I assume that by "ventilation fan", you really mean an exhaust vent, not a supply of outdoor air to the indoors?
You're getting condensation because you have humid air going into an un-insulated metal pipe located in an unconditioned attic, where it's cold.
Dripping from a seam or joint in the duct means the duct isn't well sealed either. All joints and seams need to be sealed (with duct mastic, not tape.)
I'm not sure exactly what the duct configuration is. Are both fans feeding the same ducts, that wye or tee in together? If yes, are there at least butterfly backflow preventers on each fan? Or is the ILF250 in series, as a flow-booster for the other fan?
A 150cfm or 250cfm fan into a short section of 4" duct isn't a big problem, but the combined 400 cfm is never going be real. The total duct length (equivalent lengths of all ells & tees) as well as the diameter determines the total amount of back pressure, and the actual vs. rated cfm the fans are delivering. The cfm rating of the fans is rated at 0.10 water inches, but even if they're only hitting half their rated flow, that's not the reason for the condensation. The duct walls are still WAY below the dew point of the humid air that's flowing in them.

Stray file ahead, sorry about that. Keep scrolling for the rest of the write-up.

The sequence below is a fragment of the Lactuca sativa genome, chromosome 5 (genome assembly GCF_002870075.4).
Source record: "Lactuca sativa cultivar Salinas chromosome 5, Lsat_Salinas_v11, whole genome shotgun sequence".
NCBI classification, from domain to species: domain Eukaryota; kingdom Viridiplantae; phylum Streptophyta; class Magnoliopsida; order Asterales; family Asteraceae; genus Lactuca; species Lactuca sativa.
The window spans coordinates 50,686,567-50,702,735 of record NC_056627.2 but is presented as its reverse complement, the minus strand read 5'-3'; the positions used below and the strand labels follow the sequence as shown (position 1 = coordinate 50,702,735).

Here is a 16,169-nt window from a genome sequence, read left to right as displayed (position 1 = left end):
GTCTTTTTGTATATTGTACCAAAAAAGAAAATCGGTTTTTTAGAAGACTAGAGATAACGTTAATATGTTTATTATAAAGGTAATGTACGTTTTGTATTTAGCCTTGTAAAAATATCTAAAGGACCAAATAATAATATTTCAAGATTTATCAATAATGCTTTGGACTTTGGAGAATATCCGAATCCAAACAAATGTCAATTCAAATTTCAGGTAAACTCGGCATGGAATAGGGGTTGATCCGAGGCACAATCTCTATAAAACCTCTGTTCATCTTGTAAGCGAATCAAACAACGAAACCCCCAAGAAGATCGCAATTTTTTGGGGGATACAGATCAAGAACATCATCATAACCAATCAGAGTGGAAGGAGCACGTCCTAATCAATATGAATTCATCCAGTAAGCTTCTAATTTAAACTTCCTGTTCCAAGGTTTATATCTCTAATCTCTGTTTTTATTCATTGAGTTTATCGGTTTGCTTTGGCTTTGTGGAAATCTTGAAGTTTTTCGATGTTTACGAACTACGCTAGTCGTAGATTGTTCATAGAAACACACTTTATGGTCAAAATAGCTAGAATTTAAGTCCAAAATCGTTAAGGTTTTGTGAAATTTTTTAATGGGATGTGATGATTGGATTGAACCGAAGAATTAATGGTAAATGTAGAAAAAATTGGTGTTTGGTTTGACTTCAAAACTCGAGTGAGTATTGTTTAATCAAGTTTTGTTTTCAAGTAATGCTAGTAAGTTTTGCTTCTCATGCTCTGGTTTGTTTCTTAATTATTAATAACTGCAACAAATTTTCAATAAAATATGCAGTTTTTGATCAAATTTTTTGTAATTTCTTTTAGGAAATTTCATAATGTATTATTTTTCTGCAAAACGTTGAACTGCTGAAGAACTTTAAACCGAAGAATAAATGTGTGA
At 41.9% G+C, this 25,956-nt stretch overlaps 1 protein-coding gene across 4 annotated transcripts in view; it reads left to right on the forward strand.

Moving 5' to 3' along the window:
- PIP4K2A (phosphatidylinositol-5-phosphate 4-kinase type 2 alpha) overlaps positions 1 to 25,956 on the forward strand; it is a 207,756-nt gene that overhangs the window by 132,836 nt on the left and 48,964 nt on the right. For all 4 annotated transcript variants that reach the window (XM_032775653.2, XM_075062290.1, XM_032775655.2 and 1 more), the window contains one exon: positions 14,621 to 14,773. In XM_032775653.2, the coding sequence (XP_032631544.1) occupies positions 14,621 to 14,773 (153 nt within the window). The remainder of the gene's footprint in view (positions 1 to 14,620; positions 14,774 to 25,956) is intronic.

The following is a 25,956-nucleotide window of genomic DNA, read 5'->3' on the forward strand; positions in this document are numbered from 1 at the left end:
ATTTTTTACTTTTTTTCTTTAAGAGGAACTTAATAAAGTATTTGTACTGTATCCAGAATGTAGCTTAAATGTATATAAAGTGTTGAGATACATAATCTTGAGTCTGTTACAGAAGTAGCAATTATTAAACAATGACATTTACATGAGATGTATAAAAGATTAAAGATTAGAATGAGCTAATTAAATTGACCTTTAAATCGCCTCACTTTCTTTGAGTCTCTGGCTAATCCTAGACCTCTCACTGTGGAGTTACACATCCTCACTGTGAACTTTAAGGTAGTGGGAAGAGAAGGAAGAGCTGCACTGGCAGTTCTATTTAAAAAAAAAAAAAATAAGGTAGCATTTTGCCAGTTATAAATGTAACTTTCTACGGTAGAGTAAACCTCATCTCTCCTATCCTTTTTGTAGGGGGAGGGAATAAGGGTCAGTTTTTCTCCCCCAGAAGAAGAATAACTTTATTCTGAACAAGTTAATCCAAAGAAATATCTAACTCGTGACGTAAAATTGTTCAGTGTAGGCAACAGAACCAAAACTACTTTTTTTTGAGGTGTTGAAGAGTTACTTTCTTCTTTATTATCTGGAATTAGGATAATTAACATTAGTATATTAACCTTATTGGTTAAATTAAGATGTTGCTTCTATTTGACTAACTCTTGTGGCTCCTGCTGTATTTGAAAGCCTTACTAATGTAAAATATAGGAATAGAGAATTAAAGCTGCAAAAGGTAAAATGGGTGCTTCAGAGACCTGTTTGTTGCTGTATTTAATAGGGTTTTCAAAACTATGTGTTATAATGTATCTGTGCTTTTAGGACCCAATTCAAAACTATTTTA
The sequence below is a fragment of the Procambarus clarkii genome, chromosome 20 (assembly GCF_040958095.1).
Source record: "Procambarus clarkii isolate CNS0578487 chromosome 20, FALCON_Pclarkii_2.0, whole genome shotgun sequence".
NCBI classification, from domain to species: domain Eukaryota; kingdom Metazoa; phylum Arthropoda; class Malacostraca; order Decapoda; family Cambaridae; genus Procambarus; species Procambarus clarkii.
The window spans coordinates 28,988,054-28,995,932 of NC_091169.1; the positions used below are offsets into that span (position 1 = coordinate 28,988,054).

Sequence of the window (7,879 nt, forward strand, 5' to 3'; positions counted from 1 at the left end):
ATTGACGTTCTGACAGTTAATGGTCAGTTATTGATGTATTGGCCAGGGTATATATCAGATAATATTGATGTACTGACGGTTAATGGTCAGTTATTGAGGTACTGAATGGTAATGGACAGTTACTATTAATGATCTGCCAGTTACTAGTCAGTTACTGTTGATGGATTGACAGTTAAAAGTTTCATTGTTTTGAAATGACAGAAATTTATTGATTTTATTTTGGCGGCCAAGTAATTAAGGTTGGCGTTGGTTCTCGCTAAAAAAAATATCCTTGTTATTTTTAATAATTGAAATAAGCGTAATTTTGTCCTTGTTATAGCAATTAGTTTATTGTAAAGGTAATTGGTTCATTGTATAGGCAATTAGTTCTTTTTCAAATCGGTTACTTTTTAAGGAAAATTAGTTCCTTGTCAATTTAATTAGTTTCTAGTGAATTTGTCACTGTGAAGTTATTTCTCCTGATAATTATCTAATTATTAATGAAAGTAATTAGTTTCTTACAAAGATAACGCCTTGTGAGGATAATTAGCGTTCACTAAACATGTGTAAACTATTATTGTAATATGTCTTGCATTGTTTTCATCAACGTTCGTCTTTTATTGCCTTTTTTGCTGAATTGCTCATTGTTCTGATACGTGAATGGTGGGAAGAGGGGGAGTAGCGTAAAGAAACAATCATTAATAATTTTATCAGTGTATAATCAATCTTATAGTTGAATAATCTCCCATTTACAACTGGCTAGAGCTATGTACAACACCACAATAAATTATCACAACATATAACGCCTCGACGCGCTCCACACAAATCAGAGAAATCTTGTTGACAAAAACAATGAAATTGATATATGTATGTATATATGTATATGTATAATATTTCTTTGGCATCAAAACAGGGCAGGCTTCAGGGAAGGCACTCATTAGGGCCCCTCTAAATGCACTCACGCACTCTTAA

Sealed, insulated ducts are the solution. With an insulated duct the duct wall temperatures rise quickly to the dew point of the exhaust air, condensing only a little in the beginning minutes of flow, but then re-evaporating the initial condensate as more air moves through, bringing the duct wall temperature above the dew point of the air. Without the insulation there will be times when the attic is cold enough that the duct walls can never rise above the dew point temperature. Sealing the ducts well is important, since the escaping air will leave it's moisture in the attic or attic-insulation, creating mold and/or ceiling dripping problems.